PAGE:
• 3 years ago
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    yes it did satellite :)

  12. satellite73
    • 3 years ago
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    i am tired, time for bed. gnight

  13. myininaya
    • 3 years ago
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    me too we are going to bed

  14. Mertsj
    • 3 years ago
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    \[g'(x)=\frac{-2(4x^2-1)}{4x^2+1}+\frac{3(9x^2-1)}{9x^2+1}\]

  15. Mertsj
    • 3 years ago
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    Not yet, I hope.

  16. Mertsj
    • 3 years ago
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    I don't get the -2 and the 3

  17. Mertsj
    • 3 years ago
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    Maybe if I study it.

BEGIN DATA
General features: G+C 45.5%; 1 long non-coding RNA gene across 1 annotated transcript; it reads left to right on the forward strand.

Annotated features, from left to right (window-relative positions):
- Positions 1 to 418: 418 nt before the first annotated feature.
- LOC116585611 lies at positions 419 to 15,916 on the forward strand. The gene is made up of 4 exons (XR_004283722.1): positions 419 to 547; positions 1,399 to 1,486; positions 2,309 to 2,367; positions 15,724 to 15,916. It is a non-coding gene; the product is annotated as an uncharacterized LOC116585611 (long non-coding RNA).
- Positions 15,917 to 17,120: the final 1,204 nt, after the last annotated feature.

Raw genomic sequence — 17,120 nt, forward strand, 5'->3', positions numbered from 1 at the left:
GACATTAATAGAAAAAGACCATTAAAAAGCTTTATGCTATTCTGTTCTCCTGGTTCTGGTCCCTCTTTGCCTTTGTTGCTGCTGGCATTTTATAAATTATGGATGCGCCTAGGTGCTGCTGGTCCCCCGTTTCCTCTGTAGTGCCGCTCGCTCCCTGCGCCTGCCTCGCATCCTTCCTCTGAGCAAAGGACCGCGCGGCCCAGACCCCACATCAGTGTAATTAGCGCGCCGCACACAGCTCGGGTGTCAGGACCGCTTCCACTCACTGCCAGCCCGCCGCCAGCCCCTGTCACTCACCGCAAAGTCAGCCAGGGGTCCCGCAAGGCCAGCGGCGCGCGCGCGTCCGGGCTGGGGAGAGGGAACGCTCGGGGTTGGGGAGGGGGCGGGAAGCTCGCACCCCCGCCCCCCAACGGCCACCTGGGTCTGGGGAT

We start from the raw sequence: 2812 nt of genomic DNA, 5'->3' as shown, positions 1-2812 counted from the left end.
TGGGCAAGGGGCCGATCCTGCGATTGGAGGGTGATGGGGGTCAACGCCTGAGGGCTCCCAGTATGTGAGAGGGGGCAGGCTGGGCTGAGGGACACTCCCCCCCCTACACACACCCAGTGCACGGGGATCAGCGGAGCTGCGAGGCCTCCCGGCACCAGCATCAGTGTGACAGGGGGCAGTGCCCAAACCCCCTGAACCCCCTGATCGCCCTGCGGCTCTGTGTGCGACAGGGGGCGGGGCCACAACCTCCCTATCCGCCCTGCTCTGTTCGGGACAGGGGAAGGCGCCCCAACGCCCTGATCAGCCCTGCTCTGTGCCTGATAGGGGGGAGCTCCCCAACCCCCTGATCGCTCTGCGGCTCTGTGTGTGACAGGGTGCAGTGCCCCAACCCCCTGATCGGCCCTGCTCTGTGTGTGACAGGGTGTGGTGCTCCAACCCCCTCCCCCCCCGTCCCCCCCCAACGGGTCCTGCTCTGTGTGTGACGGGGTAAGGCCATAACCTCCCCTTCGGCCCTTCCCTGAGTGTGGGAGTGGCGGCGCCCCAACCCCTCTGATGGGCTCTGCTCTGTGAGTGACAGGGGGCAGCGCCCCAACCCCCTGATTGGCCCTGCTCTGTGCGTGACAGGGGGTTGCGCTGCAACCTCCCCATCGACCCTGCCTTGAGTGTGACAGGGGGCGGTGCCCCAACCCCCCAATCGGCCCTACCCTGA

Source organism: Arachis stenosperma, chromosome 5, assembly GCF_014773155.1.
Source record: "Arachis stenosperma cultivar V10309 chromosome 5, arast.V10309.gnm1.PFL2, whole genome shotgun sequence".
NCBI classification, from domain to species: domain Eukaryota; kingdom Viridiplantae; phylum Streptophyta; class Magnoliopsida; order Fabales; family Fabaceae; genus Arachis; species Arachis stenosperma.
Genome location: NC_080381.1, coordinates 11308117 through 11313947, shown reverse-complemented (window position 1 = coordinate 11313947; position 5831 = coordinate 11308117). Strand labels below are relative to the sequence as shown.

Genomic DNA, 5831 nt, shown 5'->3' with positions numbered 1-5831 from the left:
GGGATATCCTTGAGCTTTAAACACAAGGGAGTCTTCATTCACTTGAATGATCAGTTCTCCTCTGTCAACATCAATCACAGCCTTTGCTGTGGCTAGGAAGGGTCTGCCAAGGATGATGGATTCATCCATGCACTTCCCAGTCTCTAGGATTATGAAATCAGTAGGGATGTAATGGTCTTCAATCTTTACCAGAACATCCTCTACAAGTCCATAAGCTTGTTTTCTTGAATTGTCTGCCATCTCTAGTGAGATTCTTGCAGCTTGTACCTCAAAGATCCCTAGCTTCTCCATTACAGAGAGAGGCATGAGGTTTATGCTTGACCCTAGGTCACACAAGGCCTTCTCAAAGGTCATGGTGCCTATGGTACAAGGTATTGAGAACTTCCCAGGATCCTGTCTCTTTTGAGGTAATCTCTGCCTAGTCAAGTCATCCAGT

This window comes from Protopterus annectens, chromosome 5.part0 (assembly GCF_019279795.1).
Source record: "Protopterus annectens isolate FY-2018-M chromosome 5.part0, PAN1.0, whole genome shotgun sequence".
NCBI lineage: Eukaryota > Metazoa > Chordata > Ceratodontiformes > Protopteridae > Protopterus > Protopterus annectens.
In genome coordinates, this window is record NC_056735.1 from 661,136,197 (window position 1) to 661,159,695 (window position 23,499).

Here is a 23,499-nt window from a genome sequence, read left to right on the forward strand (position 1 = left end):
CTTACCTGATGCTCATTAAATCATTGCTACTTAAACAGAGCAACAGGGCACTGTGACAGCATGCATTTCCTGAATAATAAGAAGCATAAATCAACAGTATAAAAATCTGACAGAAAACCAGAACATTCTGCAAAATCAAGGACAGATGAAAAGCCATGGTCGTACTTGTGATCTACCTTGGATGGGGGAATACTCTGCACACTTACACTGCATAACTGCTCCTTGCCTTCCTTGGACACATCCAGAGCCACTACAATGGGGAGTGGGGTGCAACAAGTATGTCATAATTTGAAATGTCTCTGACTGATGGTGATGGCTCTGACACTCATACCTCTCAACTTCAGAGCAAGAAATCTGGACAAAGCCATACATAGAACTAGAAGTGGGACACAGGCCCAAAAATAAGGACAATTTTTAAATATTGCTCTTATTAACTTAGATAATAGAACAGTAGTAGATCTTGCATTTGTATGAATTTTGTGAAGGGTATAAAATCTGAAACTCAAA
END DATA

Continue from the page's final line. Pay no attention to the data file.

18. myininaya
    • 3 years ago
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    :do you understand what I did?

  19. Mertsj
    • 3 years ago
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    Not quite.

  20. Mertsj
    • 3 years ago
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    I thought the u^2-1/u^2+1 would be the derivative and all I had to do was plug in the interval endpoints.

  21. myininaya
    • 3 years ago
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    \[g(x)=\int\limits_{2x}^{3x}f(u) du=F(u)|_{2x}^{3x}=F(3x)-F(2x)\] Do you understand this part?

  22. Mertsj
    • 3 years ago
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    Why isn't f(u) the g'(x)?

  23. myininaya